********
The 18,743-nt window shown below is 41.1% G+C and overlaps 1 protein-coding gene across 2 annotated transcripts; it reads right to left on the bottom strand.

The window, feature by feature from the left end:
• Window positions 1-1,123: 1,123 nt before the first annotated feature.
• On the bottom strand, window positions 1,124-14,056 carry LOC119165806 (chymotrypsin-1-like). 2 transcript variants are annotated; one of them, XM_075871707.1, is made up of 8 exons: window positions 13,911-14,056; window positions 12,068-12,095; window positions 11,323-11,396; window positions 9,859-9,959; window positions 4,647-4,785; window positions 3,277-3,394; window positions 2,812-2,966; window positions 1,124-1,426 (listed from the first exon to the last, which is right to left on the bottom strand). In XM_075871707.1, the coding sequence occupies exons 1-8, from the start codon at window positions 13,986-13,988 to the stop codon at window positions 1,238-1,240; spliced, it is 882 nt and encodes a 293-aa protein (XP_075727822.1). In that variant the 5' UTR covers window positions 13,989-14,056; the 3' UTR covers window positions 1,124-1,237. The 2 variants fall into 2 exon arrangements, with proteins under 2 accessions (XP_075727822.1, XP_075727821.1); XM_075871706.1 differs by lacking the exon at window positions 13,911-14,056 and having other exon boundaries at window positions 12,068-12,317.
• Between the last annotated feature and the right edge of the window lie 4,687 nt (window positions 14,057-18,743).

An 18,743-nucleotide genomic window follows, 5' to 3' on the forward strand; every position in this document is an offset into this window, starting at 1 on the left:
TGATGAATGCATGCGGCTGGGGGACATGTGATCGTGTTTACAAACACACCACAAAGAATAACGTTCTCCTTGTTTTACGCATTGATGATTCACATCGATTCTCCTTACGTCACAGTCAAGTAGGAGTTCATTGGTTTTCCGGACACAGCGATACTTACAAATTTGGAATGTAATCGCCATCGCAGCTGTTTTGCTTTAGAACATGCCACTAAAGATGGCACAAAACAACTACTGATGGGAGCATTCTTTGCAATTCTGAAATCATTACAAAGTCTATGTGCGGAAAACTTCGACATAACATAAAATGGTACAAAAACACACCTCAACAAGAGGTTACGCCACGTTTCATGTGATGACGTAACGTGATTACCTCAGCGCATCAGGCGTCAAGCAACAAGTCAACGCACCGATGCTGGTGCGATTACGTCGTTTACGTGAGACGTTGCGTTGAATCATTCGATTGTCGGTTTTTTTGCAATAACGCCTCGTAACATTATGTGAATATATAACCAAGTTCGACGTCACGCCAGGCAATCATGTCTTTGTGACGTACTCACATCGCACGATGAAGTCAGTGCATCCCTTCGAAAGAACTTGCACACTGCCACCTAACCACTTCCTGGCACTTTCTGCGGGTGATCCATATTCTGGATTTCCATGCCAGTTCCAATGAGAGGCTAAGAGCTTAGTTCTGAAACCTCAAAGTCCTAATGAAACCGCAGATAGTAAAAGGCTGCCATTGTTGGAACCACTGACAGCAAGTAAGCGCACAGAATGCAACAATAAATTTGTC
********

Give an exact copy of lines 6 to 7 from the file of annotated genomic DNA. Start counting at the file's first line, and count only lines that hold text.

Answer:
An 18,743-nucleotide genomic window follows, 5' to 3' on the forward strand; every position in this document is an offset into this window, starting at 1 on the left:
TGATGAATGCATGCGGCTGGGGGACATGTGATCGTGTTTACAAACACACCACAAAGAATAACGTTCTCCTTGTTTTACGCATTGATGATTCACATCGATTCTCCTTACGTCACAGTCAAGTAGGAGTTCATTGGTTTTCCGGACACAGCGATACTTACAAATTTGGAATGTAATCGCCATCGCAGCTGTTTTGCTTTAGAACATGCCACTAAAGATGGCACAAAACAACTACTGATGGGAGCATTCTTTGCAATTCTGAAATCATTACAAAGTCTATGTGCGGAAAACTTCGACATAACATAAAATGGTACAAAAACACACCTCAACAAGAGGTTACGCCACGTTTCATGTGATGACGTAACGTGATTACCTCAGCGCATCAGGCGTCAAGCAACAAGTCAACGCACCGATGCTGGTGCGATTACGTCGTTTACGTGAGACGTTGCGTTGAATCATTCGATTGTCGGTTTTTTTGCAATAACGCCTCGTAACATTATGTGAATATATAACCAAGTTCGACGTCACGCCAGGCAATCATGTCTTTGTGACGTACTCACATCGCACGATGAAGTCAGTGCATCCCTTCGAAAGAACTTGCACACTGCCACCTAACCACTTCCTGGCACTTTCTGCGGGTGATCCATATTCTGGATTTCCATGCCAGTTCCAATGAGAGGCTAAGAGCTTAGTTCTGAAACCTCAAAGTCCTAATGAAACCGCAGATAGTAAAAGGCTGCCATTGTTGGAACCACTGACAGCAAGTAAGCGCACAGAATGCAACAATAAATTTGTC